One of the last questions asked in a DevOps interview is usually “so, what does DevOps mean to you?” I think this is a smart question, because DevOps is wildly misunderstood by the greater IT community. Some may answer that it’s Continuous Integration and Releases, another may say it’s having everything in Git, and the last might say that it’s having tests available. All of these technical solutions do represent a key aspect of DevOps which is the tool chain, but it is the least important. Primarily, it is the least important because underlying the implementation of these tools is a make-or-break attitude into implementing them. For example, I may have a build but it might break or deployments may be manual. I may also have everything in git but I might only commit once a year. Or, I may have tests but all of them pass even if errors are thrown. As you can see, just because a team has these things, don’t mean they are truly living the DevOps way.
Improving Toxic Team Culture
If you think that your team’s culture is toxic or work is limited for some reason, there are ways you can go about improving it. Fundamentally, DevOps is about empowering individuals to do the work they need to do. There are a few immediate things you can do to get started on (long) this journey.
Change your KPIs
You would not believe the effect that changing team KPIs from “tickets resolved” to “problems fixed” has on individuals. It will allow your team to distinguish between the “busy work” of resolving repeated failures, and the real work of actually fixing the problem. DevOps is based on Lean practices, and a big part of that is measuring outcomes. You need to make sure that your measurements are meaningful: Enron had some great measurements right before it collapsed. Pretty statistics mean nothing if they’re not founded on a strong analytical foundation. You also don’t want to have your team working on things that result in no discernible output (either product or customer satisfaction). Deliver things that matter.
Review your Code
Code reviews are important, not only because they may prevent bugs slipping into your code, but they also ensure that multiple members of your team understand and can work on your codebase. If code isn’t reviewed, there is probably only a single person who understands it. The more of this code that is added your codebase, the further you embed single points of failure into your business. If a team member leaves and their code breaks for some reason, it may take days or weeks to resolve a problem that will inevitably come along. Spending a little time now will save frustration and (much more) time in the future.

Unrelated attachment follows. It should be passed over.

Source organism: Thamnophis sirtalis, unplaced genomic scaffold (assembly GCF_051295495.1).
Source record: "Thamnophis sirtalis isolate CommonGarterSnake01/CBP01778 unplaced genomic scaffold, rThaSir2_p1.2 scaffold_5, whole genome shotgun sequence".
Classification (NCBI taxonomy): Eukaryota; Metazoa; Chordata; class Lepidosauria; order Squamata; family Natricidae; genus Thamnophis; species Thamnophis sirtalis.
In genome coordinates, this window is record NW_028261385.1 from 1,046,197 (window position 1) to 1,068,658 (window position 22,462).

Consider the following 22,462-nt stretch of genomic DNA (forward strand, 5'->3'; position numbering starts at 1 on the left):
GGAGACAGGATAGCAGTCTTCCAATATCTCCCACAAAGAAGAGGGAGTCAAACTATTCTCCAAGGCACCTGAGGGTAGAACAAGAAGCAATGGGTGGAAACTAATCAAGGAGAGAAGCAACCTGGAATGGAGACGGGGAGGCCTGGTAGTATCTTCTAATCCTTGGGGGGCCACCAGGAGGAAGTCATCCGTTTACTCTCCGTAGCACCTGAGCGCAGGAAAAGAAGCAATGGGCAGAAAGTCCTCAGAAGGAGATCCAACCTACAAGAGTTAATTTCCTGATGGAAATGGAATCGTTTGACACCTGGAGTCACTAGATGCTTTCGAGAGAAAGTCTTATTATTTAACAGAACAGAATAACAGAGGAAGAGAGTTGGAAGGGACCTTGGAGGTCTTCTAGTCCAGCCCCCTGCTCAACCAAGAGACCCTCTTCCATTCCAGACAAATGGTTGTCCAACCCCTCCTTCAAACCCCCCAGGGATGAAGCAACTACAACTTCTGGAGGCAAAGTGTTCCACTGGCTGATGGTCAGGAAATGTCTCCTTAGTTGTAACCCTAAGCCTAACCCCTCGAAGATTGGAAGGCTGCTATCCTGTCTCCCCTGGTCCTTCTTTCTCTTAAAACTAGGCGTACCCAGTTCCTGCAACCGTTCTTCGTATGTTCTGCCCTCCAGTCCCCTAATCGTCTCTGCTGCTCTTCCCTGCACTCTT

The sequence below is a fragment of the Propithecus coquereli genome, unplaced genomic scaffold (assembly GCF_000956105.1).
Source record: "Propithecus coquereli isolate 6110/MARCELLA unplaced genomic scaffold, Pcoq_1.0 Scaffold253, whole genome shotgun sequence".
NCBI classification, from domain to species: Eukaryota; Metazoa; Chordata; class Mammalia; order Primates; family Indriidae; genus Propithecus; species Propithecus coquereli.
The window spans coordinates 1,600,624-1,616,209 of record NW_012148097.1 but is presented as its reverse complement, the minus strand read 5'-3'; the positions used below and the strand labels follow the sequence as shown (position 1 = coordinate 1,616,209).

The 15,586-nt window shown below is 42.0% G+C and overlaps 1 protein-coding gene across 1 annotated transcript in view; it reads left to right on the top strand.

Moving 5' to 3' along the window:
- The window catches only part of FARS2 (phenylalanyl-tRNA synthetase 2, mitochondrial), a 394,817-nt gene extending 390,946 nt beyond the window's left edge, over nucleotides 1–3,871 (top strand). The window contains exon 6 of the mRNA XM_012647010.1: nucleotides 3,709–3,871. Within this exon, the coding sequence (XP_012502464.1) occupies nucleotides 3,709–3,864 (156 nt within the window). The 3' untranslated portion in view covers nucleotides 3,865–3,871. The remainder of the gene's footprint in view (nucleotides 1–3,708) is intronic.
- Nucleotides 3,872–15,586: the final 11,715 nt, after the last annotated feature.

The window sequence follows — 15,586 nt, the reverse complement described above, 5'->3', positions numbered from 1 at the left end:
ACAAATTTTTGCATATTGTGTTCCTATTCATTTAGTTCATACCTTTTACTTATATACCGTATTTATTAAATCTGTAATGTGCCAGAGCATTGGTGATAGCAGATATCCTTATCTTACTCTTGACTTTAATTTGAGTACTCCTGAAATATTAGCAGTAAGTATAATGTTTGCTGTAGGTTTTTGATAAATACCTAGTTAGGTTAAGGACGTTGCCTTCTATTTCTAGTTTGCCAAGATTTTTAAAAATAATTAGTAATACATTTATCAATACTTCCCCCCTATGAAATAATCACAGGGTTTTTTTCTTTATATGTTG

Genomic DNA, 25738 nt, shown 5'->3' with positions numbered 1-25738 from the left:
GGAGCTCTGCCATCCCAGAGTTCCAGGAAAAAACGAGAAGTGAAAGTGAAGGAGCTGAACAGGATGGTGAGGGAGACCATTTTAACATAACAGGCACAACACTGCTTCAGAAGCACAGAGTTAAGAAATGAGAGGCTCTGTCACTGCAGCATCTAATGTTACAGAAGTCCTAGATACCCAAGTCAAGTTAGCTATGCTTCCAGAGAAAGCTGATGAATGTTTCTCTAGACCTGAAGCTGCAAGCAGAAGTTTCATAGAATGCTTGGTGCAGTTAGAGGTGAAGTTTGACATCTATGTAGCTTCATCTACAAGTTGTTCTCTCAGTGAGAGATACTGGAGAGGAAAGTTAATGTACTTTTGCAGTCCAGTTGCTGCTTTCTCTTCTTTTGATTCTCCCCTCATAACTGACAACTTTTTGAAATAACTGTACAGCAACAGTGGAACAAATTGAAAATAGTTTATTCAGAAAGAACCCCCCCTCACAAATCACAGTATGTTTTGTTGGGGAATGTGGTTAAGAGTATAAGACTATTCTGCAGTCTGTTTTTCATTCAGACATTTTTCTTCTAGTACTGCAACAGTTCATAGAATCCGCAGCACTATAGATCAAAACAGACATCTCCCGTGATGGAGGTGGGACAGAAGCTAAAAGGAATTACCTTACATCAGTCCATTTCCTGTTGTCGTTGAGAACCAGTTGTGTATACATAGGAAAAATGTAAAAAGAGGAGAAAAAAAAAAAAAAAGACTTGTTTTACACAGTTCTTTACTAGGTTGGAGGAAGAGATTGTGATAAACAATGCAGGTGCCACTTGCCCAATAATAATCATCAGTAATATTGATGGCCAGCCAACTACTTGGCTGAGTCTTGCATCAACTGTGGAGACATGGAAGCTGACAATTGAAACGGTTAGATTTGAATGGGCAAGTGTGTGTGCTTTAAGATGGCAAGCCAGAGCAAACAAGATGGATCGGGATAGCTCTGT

Implement Continuous Integration
If your team does work on production servers, this is an indication that your work environment is in a precarious position. Introducing a CI pipeline will force your team to standardise their deployment processes and make sure rigour is applied to deployments. By doing this, you’re not-so-subtly changing the culture of the team to remove bugs and defects from their work. It will also mean that they deliver quality code once, rather than horrible code twenty times. Hopefully, failed production deployments should be a thing of the past.
Build Automated Tests
Now that you definitely have a CI pipeline, good work. Now that you’ve got processes in place to reduce production impairing incidents, let’s get started on introducing testing into the CI pipeline. Automated tests are great bang-for-buck as they only need to be defined once and are an immediate indicator if buggy code has been committed onto a branch. It also means that your team requires less time to manually test and gives them more confidence to push releases.
DevOps is all about empowering your team to be better, do better, and deliver better products. You’re not just making money; you’re making experiences for your customers and your team. If every deployment results in negative experiences, you will end up losing on all fronts. You need to change your team culture, and not just give your developers production access to an AWS instance and a Jenkins instance. A team with good culture can become better at using tools - a team with bad culture will turn good tools into dumpster fires.
These are just a few suggestions, but they at least give you an idea of simple things you can do to start to introduce your team to DevOps culture. The one thing that is important, is that if you decide to actually implement one of these things, you need to make sure you follow through. A half-implemented practice is worse than nothing because it allows you to operate with a false sense of security.
Thanks for reading and if you’d like to continue the conversation, feel free to contact me on Twitter @stophammotime.